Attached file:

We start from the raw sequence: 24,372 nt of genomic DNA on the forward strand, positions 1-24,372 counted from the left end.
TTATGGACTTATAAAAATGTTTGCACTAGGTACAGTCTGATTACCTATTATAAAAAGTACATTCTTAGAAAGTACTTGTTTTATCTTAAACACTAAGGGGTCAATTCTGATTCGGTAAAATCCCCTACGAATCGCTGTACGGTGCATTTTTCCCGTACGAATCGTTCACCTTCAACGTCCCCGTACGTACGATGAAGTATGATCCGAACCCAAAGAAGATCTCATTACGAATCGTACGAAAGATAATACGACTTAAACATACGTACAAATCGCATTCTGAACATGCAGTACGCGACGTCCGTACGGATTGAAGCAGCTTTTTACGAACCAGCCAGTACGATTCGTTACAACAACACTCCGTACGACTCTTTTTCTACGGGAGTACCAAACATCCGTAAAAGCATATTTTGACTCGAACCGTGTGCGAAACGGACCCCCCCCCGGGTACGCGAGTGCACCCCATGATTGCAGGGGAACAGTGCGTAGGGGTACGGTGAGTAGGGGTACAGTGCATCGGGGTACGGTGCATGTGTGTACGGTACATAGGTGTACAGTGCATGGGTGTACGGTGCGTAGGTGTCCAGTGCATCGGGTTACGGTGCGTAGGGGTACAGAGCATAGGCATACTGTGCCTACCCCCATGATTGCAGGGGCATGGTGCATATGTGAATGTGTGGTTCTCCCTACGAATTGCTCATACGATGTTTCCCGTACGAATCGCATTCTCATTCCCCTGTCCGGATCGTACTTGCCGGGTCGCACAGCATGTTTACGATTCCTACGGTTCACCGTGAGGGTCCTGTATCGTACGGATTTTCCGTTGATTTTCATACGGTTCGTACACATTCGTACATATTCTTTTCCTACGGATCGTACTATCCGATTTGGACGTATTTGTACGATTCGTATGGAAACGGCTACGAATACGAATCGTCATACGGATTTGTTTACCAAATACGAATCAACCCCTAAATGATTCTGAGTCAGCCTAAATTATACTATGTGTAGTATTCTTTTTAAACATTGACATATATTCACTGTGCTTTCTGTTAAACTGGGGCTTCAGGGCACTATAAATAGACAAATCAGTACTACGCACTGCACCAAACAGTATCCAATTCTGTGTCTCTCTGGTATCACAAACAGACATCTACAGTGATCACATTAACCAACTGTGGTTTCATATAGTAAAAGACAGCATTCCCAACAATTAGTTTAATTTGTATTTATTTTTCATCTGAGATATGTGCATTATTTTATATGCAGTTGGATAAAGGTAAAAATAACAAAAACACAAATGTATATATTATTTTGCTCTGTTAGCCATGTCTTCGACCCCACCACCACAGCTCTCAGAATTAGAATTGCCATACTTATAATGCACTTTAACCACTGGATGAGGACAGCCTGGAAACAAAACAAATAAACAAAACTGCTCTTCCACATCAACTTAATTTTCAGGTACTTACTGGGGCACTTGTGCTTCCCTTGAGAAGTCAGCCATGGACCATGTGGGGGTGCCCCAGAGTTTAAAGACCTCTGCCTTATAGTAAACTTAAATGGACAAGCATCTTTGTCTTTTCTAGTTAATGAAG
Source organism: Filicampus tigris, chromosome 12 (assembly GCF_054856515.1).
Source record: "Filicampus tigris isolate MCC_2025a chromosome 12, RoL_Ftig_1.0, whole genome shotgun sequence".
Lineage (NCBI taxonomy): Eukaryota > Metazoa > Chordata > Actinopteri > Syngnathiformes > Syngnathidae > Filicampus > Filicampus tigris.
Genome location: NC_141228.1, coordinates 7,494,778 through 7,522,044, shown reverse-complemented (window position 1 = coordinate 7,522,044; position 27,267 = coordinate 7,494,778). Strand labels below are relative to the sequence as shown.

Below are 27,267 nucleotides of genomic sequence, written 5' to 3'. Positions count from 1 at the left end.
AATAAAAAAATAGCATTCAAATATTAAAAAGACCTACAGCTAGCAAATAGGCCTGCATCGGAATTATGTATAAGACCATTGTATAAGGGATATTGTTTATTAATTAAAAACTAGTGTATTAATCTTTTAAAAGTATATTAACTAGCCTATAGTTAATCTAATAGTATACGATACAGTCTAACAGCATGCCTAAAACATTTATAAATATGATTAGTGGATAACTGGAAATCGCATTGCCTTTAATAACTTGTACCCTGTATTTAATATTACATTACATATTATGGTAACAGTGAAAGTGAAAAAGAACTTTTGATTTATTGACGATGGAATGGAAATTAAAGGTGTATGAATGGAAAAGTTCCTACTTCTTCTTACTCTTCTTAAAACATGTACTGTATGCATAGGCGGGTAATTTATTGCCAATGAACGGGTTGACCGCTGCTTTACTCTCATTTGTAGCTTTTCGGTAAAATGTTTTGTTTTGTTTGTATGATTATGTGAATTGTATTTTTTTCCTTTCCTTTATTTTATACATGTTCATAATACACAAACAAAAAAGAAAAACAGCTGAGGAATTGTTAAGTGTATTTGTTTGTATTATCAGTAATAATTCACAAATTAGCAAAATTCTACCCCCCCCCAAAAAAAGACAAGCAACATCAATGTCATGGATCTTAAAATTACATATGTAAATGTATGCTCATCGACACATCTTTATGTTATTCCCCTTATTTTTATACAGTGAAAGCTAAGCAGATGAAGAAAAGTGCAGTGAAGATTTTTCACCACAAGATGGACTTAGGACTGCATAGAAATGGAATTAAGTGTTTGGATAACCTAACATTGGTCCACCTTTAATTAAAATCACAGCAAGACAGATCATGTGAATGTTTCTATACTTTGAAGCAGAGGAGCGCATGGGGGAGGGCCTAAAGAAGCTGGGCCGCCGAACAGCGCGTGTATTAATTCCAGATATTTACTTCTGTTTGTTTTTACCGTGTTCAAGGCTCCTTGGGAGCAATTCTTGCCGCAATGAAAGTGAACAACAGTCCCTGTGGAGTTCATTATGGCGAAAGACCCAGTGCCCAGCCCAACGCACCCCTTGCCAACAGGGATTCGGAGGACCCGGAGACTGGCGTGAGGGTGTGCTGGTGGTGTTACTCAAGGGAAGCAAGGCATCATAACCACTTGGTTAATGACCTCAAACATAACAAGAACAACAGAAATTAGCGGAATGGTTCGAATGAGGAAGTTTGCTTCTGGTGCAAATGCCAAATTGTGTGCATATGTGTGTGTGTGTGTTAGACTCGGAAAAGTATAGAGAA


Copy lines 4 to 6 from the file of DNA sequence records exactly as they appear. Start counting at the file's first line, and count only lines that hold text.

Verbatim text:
Source record: "Filicampus tigris isolate MCC_2025a chromosome 12, RoL_Ftig_1.0, whole genome shotgun sequence".
Lineage (NCBI taxonomy): Eukaryota > Metazoa > Chordata > Actinopteri > Syngnathiformes > Syngnathidae > Filicampus > Filicampus tigris.
Genome location: NC_141228.1, coordinates 7,494,778 through 7,522,044, shown reverse-complemented (window position 1 = coordinate 7,522,044; position 27,267 = coordinate 7,494,778). Strand labels below are relative to the sequence as shown.